Atmospheric pressure chemical ionization and atmospheric pressure photoionization for simultaneous mass spectrometric analysis of microbial respiratory ubiquinones and menaquinones

Authors

  • Roland Geyer,

    Corresponding author
    1. Center for Biomarker Analysis, University of Tennessee, 10515 Research Drive, Knoxville, Tennessee 37932-2575, USA
    2. Groundwater Microbiology Group, UFZ Centre for Environmental Research, Leipzig-Halle, D-06120 Halle, Germany
    • Groundwater Microbiology Group, UFZ Centre for Environmental Research Leipzig-Halle, D-06120 Halle, Germany.
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  • Aaron D. Peacock,

    1. Center for Biomarker Analysis, University of Tennessee, 10515 Research Drive, Knoxville, Tennessee 37932-2575, USA
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  • David C. White,

    1. Center for Biomarker Analysis, University of Tennessee, 10515 Research Drive, Knoxville, Tennessee 37932-2575, USA
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  • Cory Lytle,

    1. Thermo Electron Corporation, 1400 Northpoint Parkway, Suite 10, West Palm Beach, Florida 33407, USA
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  • Gary J. Van Berkel

    1. Chemical Sciences Division, Oak Ridge National Laboratory, Oak Ridge, Tennessee 37831-6131, USA
    2. Graduate School of Genome Science and Technology, University of Tennessee and Oak Ridge National Laboratory, Oak Ridge, Tennessee 37830-8026, USA
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Abstract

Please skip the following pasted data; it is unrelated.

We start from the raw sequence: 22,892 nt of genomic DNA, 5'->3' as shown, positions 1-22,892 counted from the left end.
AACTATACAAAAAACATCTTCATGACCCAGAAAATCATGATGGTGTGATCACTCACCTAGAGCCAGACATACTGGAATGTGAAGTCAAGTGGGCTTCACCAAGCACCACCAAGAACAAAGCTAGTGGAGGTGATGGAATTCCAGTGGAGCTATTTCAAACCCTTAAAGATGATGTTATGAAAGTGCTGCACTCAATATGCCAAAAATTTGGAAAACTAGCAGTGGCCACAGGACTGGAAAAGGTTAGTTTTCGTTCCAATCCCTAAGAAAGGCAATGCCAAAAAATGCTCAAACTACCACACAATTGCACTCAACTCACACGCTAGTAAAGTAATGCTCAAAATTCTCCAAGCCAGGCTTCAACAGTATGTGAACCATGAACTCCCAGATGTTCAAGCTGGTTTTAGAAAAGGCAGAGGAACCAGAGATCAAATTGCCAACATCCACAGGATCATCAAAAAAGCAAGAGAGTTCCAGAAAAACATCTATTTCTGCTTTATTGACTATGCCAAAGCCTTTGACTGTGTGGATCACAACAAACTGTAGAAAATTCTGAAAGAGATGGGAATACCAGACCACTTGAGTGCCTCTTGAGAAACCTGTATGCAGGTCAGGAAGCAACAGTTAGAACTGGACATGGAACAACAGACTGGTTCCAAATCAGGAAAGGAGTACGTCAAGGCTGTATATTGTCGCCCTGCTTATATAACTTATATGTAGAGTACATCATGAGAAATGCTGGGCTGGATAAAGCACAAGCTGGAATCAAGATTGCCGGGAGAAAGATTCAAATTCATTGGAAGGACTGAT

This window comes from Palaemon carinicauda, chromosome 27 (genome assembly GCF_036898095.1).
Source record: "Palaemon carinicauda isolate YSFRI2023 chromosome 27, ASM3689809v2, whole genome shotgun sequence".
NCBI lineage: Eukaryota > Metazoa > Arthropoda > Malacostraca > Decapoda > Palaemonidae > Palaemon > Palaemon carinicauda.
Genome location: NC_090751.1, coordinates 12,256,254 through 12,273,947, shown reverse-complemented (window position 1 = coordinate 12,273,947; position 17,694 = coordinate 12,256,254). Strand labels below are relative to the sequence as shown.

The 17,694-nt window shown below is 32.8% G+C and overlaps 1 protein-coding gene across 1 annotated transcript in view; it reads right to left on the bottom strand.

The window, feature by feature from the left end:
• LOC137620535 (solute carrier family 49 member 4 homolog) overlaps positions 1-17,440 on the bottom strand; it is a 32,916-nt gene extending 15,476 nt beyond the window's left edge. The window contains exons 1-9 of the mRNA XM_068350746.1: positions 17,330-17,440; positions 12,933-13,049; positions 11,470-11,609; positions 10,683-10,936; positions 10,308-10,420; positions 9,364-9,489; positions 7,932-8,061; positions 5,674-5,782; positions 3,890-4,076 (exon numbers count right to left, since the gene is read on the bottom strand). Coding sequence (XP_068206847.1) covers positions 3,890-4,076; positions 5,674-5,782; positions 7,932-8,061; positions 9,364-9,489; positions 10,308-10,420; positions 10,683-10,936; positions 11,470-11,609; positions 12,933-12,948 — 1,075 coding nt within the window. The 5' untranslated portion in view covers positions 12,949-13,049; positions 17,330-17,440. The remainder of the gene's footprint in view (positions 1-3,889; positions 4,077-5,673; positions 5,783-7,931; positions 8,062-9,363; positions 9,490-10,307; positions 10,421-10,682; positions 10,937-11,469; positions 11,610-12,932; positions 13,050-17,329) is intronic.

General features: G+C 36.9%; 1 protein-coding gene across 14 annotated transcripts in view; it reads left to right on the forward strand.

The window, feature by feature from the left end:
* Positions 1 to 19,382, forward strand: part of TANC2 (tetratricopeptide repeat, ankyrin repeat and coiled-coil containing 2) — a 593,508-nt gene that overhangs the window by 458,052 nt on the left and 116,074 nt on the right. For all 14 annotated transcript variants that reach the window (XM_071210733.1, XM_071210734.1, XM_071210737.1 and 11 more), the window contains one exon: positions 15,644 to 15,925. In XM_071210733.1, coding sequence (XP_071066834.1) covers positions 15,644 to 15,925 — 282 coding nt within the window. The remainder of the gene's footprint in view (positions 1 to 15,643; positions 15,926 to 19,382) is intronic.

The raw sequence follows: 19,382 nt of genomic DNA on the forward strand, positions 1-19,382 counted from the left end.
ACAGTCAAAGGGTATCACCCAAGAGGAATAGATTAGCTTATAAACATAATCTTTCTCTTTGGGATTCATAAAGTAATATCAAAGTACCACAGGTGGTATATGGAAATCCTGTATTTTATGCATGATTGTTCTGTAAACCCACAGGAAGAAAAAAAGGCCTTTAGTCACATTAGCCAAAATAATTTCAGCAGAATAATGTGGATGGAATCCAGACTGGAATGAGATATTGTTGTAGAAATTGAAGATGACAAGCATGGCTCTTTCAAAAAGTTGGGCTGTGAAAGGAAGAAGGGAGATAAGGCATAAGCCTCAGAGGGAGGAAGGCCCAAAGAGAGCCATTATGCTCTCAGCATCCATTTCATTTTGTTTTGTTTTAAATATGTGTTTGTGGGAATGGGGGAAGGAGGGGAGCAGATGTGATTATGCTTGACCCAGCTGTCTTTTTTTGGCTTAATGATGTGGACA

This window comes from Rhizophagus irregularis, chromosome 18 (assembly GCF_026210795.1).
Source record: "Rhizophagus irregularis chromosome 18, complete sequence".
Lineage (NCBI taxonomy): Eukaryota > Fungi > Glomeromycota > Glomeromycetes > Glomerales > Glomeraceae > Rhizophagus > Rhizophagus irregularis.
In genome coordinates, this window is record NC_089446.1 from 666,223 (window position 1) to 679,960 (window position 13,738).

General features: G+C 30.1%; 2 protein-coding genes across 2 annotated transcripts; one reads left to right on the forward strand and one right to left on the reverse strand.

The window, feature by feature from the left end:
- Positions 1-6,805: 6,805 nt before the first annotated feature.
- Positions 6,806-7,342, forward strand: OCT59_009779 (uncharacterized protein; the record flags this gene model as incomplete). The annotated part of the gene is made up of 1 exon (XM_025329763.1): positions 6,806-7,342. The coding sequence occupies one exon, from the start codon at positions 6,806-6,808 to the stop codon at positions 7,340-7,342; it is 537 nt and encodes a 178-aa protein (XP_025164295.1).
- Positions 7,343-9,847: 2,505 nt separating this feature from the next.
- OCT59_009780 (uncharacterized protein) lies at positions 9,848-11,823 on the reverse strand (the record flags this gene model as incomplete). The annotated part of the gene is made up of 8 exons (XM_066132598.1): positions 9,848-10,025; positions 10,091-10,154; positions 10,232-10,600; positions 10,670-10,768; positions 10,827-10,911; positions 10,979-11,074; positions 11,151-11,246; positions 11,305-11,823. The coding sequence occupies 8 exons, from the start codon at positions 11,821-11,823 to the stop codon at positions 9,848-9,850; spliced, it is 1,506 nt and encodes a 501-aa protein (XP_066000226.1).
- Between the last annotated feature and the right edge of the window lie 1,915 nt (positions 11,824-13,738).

An atmospheric pressure photoionization (APPI) source and an atmospheric pressure chemical ionization (APCI) source were compared for the selective detection of microbial respiratory ubiquinone and menaquinone isoprenologues using tandem mass spectrometry. Ionization source- and compound mass-dependent parameters were optimized individually for both sources, using the available quinone standards. Detection levels for the two ion sources were determined with ubiquinone-6 (UQ6) and menaquinone-4 (MK4, vitamin K2) standards using flow injection analysis and selected reaction monitoring (SRM). With APPI the calculated lower limit of detection (LLOD) was 1.7 fmol µl−1 for UQ6 and 2.2 fmol µl−1 for MK4 at a signal-to-noise ratio of 3. These LLODs were at least three times lower than with APCI. The selectivity of detection afforded by SRM detection reduced complex mixture analysis to 3 min per sample by eliminating the need for chromatographic separations. The detection method was successfully applied to quinone quantification in a variety of environmental samples and cell cultures. Adequate amounts of respiratory quinones can be extracted and quantified from samples containing as low as 2 × 107 cells. Copyright © 2004 John Wiley & Sons, Ltd.

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